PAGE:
Our economic shutdown, especially here in South Dakota, was mostly voluntary. Governor Noem hasn’t sent any troopers to shut down any businesses. Even the local governments that told bars and barbers and barbell studios to bar their doors didn’t issue a lot of tickets or put a lot of owners or shoppers in jail. For the most part, the economic slump (and “shutdown” exaggerates, because Q1 2020 GDP dropped 5.0% nationwide and just 2.2% in South Dakota) resulted from most of us going, “Holy crap! We’d better tighten our belts, cancel our vacations, and buy less junk.” Even with some government cheerleaders telling us to Get Out There™ and shop and revel, a lot of South Dakotans are using their Freedom™ to take the sensible precautions their Governor won’t and stay home, meaning they participate less in the economy and thus create my friend’s nightmare scenario of poverty, starvation, and death for Uber drivers.
So I asked my friend: suppose that, regardless of what policies my city council, Legislature, or Congress enact, regardless of the emergency orders various executives-in-chief may decree, I choose to curb my economic activity by 50%. (More realistically, I behave like most other South Dakotans, not so much reducing spending as significantly shifting spending from wants to needs, but let’s roll with the hypothetical.) I cut spending on travel, dining out, clothing, and accessories. I stock up on groceries but buy less expensive brands. I do more of my own repairs instead of bringing contractors into my house.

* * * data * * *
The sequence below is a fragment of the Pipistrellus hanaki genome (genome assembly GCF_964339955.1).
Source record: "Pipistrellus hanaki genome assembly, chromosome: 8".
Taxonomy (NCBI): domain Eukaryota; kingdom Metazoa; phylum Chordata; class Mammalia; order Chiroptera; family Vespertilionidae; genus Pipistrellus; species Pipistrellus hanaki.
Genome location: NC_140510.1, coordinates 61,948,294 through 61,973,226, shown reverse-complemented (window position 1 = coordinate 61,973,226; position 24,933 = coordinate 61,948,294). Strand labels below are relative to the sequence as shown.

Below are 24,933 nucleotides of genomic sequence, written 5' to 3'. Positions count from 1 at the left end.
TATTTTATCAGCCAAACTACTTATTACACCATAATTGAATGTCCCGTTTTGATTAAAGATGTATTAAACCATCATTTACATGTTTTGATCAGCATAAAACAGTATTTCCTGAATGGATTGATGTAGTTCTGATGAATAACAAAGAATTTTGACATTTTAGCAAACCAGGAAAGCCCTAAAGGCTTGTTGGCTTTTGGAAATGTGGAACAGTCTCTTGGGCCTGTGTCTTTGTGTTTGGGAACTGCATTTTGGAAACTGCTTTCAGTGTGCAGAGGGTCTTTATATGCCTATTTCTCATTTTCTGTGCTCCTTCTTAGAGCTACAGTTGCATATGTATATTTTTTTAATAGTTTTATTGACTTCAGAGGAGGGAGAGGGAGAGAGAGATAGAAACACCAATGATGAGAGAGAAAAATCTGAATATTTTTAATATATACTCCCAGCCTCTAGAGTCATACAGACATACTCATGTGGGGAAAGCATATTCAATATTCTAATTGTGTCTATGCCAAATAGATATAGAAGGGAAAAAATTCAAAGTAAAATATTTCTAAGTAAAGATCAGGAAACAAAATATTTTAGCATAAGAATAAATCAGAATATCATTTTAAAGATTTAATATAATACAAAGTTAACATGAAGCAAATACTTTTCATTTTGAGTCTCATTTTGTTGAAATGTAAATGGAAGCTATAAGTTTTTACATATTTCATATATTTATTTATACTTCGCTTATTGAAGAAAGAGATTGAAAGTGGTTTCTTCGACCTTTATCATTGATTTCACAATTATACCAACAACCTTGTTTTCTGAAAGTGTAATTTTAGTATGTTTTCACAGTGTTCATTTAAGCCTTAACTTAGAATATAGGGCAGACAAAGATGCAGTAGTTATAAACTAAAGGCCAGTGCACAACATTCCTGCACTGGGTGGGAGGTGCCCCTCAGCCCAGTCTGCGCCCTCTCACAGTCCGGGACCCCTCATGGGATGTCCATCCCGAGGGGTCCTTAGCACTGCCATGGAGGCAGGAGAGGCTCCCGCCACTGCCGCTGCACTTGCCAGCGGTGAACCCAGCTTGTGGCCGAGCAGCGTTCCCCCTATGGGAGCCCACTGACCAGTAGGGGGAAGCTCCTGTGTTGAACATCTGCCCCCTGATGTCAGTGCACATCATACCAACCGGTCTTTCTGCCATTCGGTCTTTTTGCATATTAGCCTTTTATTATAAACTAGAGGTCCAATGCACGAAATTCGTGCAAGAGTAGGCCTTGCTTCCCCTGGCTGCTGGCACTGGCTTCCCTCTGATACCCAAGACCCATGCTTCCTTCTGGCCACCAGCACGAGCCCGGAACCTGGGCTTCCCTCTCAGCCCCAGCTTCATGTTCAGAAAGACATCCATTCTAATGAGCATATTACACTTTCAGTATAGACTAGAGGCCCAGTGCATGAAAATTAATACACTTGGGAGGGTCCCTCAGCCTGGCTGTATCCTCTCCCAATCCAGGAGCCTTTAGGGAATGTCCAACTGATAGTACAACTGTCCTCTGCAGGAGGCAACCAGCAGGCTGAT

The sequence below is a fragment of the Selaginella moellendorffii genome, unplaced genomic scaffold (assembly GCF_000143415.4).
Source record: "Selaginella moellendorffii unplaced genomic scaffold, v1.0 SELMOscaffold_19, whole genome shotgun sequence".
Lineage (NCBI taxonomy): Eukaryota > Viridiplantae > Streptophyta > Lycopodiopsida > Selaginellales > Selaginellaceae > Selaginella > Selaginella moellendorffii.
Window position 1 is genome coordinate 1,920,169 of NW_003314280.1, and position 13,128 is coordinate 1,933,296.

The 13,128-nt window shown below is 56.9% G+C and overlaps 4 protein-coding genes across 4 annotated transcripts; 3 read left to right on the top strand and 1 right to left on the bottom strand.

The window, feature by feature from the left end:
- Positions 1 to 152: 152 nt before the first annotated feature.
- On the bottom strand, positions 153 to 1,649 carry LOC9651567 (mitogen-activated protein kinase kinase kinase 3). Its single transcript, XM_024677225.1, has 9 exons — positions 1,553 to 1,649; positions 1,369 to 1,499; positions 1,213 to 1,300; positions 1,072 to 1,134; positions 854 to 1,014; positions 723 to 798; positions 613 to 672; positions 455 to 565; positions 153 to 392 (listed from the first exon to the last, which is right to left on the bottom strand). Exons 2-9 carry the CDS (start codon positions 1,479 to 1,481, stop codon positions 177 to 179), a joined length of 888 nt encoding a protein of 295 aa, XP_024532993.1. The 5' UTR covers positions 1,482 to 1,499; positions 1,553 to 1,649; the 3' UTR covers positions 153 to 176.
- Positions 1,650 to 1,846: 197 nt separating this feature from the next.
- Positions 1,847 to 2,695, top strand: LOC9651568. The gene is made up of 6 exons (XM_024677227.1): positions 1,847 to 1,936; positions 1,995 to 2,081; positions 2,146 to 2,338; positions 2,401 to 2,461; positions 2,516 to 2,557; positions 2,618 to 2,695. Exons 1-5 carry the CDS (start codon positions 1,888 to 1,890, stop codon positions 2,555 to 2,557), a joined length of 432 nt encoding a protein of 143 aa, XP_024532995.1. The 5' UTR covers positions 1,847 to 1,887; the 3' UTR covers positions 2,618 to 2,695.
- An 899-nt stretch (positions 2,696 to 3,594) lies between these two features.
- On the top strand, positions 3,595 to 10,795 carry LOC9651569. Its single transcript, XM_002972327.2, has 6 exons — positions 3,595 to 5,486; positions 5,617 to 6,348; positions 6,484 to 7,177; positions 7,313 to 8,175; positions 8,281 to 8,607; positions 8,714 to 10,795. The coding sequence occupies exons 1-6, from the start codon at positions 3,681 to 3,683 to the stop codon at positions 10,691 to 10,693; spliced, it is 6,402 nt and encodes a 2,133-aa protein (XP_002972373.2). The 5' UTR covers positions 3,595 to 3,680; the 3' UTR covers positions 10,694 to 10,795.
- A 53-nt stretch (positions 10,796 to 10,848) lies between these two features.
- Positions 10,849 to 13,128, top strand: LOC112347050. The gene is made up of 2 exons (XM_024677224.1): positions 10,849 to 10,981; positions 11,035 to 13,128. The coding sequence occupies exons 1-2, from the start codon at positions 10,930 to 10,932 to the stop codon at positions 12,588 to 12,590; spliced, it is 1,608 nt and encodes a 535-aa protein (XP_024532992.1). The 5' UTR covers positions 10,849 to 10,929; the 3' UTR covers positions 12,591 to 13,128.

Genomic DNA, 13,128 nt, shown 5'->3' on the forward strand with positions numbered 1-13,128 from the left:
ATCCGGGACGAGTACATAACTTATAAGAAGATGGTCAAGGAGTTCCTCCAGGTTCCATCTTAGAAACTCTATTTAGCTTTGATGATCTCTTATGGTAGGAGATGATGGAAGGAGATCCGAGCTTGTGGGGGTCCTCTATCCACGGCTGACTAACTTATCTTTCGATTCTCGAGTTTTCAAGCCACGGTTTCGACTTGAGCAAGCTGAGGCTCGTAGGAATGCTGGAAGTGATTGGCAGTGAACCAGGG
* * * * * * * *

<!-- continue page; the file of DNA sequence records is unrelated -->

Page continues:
Am I immoral for reducing my economic activity and denying others an opportunity to make money from me to support their families?
My friend says no, of course not, that’s my individual choice. Go ahead, buy less stuff if you want.
If my economizing is moral for me, then it should be moral for everybody. But what if 30% of the population all make the same choice as I do and crash the economy by causing a 15% decline in GDP? 30% of us economize, and several million people lose jobs, increasing poverty, starvation, and death. My friends immoral outcome results from millions of people making a choice that my friend considers moral.